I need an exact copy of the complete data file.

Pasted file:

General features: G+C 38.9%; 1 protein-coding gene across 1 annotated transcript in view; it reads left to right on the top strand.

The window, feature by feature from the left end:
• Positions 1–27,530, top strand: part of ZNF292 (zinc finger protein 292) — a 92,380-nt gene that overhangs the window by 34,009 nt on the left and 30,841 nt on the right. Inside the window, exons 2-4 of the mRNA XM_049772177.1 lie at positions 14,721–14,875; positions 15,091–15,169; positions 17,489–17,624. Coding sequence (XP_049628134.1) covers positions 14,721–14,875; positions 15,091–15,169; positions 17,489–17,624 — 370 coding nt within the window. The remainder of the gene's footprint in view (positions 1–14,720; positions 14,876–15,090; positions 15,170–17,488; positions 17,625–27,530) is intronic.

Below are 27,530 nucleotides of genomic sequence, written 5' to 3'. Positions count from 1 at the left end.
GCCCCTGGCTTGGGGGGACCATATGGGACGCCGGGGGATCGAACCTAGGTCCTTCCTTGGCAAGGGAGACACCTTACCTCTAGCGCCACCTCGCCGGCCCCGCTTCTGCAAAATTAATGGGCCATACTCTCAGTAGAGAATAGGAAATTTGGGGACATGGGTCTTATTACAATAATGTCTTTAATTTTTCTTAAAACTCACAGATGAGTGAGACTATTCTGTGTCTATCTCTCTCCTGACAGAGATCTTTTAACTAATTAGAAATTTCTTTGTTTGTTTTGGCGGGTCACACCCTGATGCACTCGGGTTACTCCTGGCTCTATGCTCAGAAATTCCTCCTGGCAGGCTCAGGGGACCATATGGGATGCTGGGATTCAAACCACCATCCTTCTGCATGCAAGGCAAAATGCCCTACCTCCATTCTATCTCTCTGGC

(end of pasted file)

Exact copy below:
General features: G+C 38.9%; 1 protein-coding gene across 1 annotated transcript in view; it reads left to right on the top strand.

The window, feature by feature from the left end:
• Positions 1–27,530, top strand: part of ZNF292 (zinc finger protein 292) — a 92,380-nt gene that overhangs the window by 34,009 nt on the left and 30,841 nt on the right. Inside the window, exons 2-4 of the mRNA XM_049772177.1 lie at positions 14,721–14,875; positions 15,091–15,169; positions 17,489–17,624. Coding sequence (XP_049628134.1) covers positions 14,721–14,875; positions 15,091–15,169; positions 17,489–17,624 — 370 coding nt within the window. The remainder of the gene's footprint in view (positions 1–14,720; positions 14,876–15,090; positions 15,170–17,488; positions 17,625–27,530) is intronic.

Below are 27,530 nucleotides of genomic sequence, written 5' to 3'. Positions count from 1 at the left end.
GCCCCTGGCTTGGGGGGACCATATGGGACGCCGGGGGATCGAACCTAGGTCCTTCCTTGGCAAGGGAGACACCTTACCTCTAGCGCCACCTCGCCGGCCCCGCTTCTGCAAAATTAATGGGCCATACTCTCAGTAGAGAATAGGAAATTTGGGGACATGGGTCTTATTACAATAATGTCTTTAATTTTTCTTAAAACTCACAGATGAGTGAGACTATTCTGTGTCTATCTCTCTCCTGACAGAGATCTTTTAACTAATTAGAAATTTCTTTGTTTGTTTTGGCGGGTCACACCCTGATGCACTCGGGTTACTCCTGGCTCTATGCTCAGAAATTCCTCCTGGCAGGCTCAGGGGACCATATGGGATGCTGGGATTCAAACCACCATCCTTCTGCATGCAAGGCAAAATGCCCTACCTCCATTCTATCTCTCTGGC